From makers to builders, Arup is taking 3D printing into a new frontier. The UK-based professional services company has just commissioned the development of 3D printing techniques that will produce steel components that themselves will be used as parts of a larger construction work.
3D printing or additive manufacturing has been gaining mass popularity, but it is only recently that the technology is starting to be used in applications beyond the hobbyist or design market. For example, Google is employing this technique to manufacture the enclosures for various modules in its Project Ara modular smartphone project. Arup is similarly breaking from the mold, but it is doing so quite differently.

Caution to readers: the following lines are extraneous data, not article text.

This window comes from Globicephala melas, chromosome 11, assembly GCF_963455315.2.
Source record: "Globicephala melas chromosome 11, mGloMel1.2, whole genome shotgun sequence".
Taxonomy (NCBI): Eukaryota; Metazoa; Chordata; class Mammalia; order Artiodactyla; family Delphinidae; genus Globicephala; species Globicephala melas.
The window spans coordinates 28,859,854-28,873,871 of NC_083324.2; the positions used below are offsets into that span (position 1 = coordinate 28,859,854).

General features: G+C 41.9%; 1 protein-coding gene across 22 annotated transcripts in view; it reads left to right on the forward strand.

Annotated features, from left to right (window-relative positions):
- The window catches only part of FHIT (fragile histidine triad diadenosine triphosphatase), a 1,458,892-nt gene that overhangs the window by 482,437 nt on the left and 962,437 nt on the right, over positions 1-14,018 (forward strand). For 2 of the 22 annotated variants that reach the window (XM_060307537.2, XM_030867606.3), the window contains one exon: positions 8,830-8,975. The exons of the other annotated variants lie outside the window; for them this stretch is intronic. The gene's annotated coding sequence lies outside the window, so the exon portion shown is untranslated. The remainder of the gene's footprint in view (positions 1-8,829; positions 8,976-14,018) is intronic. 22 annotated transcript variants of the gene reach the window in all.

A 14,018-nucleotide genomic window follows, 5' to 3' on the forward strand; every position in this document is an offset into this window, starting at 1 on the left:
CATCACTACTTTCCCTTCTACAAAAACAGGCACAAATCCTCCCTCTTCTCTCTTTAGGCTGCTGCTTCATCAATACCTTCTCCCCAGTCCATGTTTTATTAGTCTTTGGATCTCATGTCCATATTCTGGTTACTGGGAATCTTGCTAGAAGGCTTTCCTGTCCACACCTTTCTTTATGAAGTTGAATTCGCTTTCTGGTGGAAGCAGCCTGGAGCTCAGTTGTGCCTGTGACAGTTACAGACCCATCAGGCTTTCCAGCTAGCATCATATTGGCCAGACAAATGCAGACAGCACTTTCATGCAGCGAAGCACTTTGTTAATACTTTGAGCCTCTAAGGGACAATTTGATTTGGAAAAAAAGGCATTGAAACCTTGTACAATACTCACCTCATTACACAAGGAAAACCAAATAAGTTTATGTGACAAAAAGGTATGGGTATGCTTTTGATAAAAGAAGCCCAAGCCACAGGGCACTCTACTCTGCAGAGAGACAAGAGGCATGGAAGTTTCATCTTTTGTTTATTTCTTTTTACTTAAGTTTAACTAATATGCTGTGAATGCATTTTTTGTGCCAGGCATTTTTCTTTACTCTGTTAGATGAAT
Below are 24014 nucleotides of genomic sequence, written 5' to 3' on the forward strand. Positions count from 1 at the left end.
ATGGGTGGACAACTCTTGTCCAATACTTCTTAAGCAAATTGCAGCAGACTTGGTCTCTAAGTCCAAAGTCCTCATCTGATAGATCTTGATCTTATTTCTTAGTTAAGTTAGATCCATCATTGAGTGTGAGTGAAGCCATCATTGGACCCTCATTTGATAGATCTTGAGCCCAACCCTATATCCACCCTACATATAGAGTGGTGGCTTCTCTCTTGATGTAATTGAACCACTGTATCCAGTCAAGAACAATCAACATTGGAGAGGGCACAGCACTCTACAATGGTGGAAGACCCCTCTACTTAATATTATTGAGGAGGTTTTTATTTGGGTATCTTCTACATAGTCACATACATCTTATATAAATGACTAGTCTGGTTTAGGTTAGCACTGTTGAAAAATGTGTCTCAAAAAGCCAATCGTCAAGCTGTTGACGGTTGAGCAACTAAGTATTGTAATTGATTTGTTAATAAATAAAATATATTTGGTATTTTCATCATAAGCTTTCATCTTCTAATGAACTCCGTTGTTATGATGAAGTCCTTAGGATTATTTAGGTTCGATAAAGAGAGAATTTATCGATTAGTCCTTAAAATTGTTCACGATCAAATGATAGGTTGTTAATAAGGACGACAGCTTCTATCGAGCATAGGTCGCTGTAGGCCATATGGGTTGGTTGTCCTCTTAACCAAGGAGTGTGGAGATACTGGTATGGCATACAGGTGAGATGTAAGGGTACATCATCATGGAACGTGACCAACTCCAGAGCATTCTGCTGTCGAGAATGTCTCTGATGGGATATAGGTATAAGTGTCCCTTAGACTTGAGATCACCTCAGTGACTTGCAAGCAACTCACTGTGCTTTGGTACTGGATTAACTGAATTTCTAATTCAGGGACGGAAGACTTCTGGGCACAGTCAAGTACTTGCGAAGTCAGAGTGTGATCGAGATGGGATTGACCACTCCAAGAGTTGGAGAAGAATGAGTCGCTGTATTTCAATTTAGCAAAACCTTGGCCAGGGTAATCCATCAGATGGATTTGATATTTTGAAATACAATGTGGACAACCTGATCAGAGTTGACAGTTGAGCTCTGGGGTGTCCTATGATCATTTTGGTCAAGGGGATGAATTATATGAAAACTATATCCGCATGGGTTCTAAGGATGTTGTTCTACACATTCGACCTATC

For one, the material used is quite new, if not rare. Steel is rarely used as a material and an end product, but this is exactly what Arup is taking. And that isn't surprising since the goal is not to produce independent finished products on a small scale, but steel pieces that will be used for a greater whole. But it isn't aiming for your run of the mill nuts and bolts either.
Arup is envisioning steel components that are both functional as well as artistic in its expression. Its first sample is a steel node that resembles nothing like a traditional steel node. While this particular application falls under a hard hat category, this 3D printing technique is still very much a designer's tool, allowing them to create complex, individually designed components at the fraction of the time and effort they would using traditional means.
The price, unfortunately, is anything but a fraction. At the moment, it is still more cost-efficient to produce such steel components the old-fashioned way. Arup, however, is confident that the situation will change soon enough. 3D printing won't only be more efficient. It will also be more cost-friendly and is expected to reduce waste and carbon footprint in the long run.